Dementia is not a disease, rather a syndrome characterised by a wide range of symptoms that cause gradual deterioration in memory, thought process, communication, concentration, reasoning, judgement and visual perception. Dementia is a global health crisis which affects 47.5 million people worldwide, with 7.7 million new cases arising yearly.

Experiencing memory problems is not a definite indicator of dementia, as it is often perceived to be. To receive a dementia diagnosis, a person must exhibit at least two signs of the aforementioned cognitive impairments, significant enough to interfere with or hinder the person’s ability to perform everyday tasks.

It is important to remember that even though chances of developing dementia do increase with age, it is not a usual part of ageing. A common misconception associated with this syndrome is that it is often blamed for the regular cognitive decline such as short-term memory loss that people of advanced age might face. However, it’s not always dementia that causes it, there can be many other factors contributing to this problem.

Types of dementia

  • Alzheimer’s disease is the most common type of dementia, making up for about 50 to 70 percent of all the cases. It often results from the loss in connection of brain cells due to abnormal protein deposits. These deposits, in turn, lead to the shrinkage of brain cells and eventually lead to their death.
  • Vascular dementia constitutes about 25 percent of the cases and is caused due to the inadequate supply of oxygenated blood to certain parts of the brain.
  • Dementia with Lewy bodies makes up 15 percent of the dementia cases. It is caused by the build-up of tiny atypical protein lumps, called Lewy bodies, in the brain.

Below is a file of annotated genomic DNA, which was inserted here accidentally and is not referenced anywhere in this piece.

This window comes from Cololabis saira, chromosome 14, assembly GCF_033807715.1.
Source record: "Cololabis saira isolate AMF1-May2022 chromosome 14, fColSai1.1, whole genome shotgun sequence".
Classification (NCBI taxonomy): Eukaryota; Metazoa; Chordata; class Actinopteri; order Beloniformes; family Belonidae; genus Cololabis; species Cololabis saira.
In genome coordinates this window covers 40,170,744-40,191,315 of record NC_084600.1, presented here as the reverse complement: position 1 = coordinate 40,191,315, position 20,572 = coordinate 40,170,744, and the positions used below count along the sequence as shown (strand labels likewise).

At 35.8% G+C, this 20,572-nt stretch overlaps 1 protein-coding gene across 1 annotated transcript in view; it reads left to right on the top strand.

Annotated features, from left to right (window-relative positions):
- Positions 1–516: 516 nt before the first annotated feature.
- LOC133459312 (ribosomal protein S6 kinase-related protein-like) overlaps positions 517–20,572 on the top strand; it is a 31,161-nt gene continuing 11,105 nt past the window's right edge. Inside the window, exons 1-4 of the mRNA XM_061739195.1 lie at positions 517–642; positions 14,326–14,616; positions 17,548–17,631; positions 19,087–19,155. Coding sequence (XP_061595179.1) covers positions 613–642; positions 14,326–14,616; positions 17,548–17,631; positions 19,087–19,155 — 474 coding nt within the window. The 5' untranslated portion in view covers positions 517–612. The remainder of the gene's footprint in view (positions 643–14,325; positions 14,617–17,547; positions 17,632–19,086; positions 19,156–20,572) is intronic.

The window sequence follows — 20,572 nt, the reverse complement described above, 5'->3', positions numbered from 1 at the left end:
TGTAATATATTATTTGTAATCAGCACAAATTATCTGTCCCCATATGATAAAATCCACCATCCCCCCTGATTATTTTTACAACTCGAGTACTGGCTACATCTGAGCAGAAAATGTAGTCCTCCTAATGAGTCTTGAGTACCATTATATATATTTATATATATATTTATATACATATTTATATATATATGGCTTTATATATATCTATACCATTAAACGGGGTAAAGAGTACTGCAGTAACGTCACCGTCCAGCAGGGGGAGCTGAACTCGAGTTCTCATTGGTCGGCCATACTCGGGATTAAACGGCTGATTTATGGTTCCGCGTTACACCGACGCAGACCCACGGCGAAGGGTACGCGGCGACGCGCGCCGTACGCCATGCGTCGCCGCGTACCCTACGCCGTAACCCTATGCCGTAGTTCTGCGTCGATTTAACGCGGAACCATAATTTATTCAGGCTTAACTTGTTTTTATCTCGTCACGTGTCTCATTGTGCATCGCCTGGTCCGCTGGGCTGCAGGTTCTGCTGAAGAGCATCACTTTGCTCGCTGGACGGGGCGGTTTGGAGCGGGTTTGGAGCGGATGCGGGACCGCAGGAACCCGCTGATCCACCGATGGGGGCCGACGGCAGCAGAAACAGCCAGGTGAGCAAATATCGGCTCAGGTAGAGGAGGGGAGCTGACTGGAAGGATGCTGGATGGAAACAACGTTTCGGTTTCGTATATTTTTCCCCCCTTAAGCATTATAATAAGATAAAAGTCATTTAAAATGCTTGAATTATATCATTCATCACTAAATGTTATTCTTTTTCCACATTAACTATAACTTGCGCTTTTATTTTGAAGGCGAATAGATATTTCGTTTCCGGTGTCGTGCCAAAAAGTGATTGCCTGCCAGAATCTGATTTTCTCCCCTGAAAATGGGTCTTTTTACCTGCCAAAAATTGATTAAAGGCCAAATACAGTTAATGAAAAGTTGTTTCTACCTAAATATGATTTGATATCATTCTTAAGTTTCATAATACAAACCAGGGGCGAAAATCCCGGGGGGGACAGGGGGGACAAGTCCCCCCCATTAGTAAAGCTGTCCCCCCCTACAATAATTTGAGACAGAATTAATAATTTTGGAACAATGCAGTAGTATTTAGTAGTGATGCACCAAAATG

• Frontotemporal dementia is the most common type of dementia for people under the age of 65 and mostly occurs when the frontal and temporal lobes of the brain are damaged.
  • Mixed dementia is that type of dementia which exhibits changes in the brain associated with more than one type of dementia.

Dementia and Alzheimer’s – the difference

  • Most people are under the false impression that dementia and Alzheimer’s are one and the same and tend to use the two terms interchangeably. The fact, however, is that they are both different from each other.
  • While dementia is an umbrella term under which a variety of brain disorders fall, Alzheimer’s is just one of those disorders.
  • Alzheimer’sis a progressive brain disease characterised by death and damage of brain cells, especially those involved with memory like the cortex and hippocampus. The debilitating symptoms of Alzheimer’s such as memory loss, disorientation, impaired judgment and flawed decision-making abilities are attributed to the build-up of plaques and tangles in the brain. There are a variety of risk factors for Alzheimer’s, ranging from old age to genetics.
  • So far, researchers have been unable to find a cure for Alzheimer’s but certain drugs are being developed to reduce the symptoms.



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